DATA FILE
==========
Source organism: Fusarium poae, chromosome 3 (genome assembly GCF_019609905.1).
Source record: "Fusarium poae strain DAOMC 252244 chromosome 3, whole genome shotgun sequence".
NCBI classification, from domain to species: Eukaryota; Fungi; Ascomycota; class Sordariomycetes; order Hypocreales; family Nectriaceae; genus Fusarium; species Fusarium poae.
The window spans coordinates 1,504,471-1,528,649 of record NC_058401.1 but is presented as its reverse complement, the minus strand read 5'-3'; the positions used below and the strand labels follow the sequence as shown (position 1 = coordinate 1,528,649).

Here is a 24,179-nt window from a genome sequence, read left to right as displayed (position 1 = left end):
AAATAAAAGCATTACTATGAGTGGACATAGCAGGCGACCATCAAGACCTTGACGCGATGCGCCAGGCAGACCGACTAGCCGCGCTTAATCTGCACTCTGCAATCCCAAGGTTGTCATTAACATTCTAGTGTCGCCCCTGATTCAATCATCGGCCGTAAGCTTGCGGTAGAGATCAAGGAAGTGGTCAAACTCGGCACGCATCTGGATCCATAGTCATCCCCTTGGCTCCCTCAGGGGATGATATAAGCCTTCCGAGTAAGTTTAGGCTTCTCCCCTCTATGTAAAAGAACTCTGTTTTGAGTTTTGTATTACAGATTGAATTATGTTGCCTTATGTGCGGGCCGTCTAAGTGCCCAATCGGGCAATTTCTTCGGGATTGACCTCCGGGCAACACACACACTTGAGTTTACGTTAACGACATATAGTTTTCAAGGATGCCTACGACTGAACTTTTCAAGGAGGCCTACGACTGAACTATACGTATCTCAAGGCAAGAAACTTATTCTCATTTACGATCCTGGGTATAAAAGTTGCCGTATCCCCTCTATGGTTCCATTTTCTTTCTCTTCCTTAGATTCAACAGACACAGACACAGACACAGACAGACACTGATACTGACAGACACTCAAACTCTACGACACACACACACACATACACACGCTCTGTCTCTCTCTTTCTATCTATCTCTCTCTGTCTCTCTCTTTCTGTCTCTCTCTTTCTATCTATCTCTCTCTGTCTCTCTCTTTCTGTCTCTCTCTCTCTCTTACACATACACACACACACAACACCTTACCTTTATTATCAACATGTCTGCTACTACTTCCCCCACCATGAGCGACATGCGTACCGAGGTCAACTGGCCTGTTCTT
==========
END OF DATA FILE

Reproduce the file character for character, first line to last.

Source organism: Fusarium poae, chromosome 3 (genome assembly GCF_019609905.1).
Source record: "Fusarium poae strain DAOMC 252244 chromosome 3, whole genome shotgun sequence".
NCBI classification, from domain to species: Eukaryota; Fungi; Ascomycota; class Sordariomycetes; order Hypocreales; family Nectriaceae; genus Fusarium; species Fusarium poae.
The window spans coordinates 1,504,471-1,528,649 of record NC_058401.1 but is presented as its reverse complement, the minus strand read 5'-3'; the positions used below and the strand labels follow the sequence as shown (position 1 = coordinate 1,528,649).

Here is a 24,179-nt window from a genome sequence, read left to right as displayed (position 1 = left end):
AAATAAAAGCATTACTATGAGTGGACATAGCAGGCGACCATCAAGACCTTGACGCGATGCGCCAGGCAGACCGACTAGCCGCGCTTAATCTGCACTCTGCAATCCCAAGGTTGTCATTAACATTCTAGTGTCGCCCCTGATTCAATCATCGGCCGTAAGCTTGCGGTAGAGATCAAGGAAGTGGTCAAACTCGGCACGCATCTGGATCCATAGTCATCCCCTTGGCTCCCTCAGGGGATGATATAAGCCTTCCGAGTAAGTTTAGGCTTCTCCCCTCTATGTAAAAGAACTCTGTTTTGAGTTTTGTATTACAGATTGAATTATGTTGCCTTATGTGCGGGCCGTCTAAGTGCCCAATCGGGCAATTTCTTCGGGATTGACCTCCGGGCAACACACACACTTGAGTTTACGTTAACGACATATAGTTTTCAAGGATGCCTACGACTGAACTTTTCAAGGAGGCCTACGACTGAACTATACGTATCTCAAGGCAAGAAACTTATTCTCATTTACGATCCTGGGTATAAAAGTTGCCGTATCCCCTCTATGGTTCCATTTTCTTTCTCTTCCTTAGATTCAACAGACACAGACACAGACACAGACAGACACTGATACTGACAGACACTCAAACTCTACGACACACACACACACATACACACGCTCTGTCTCTCTCTTTCTATCTATCTCTCTCTGTCTCTCTCTTTCTGTCTCTCTCTTTCTATCTATCTCTCTCTGTCTCTCTCTTTCTGTCTCTCTCTCTCTCTTACACATACACACACACACAACACCTTACCTTTATTATCAACATGTCTGCTACTACTTCCCCCACCATGAGCGACATGCGTACCGAGGTCAACTGGCCTGTTCTT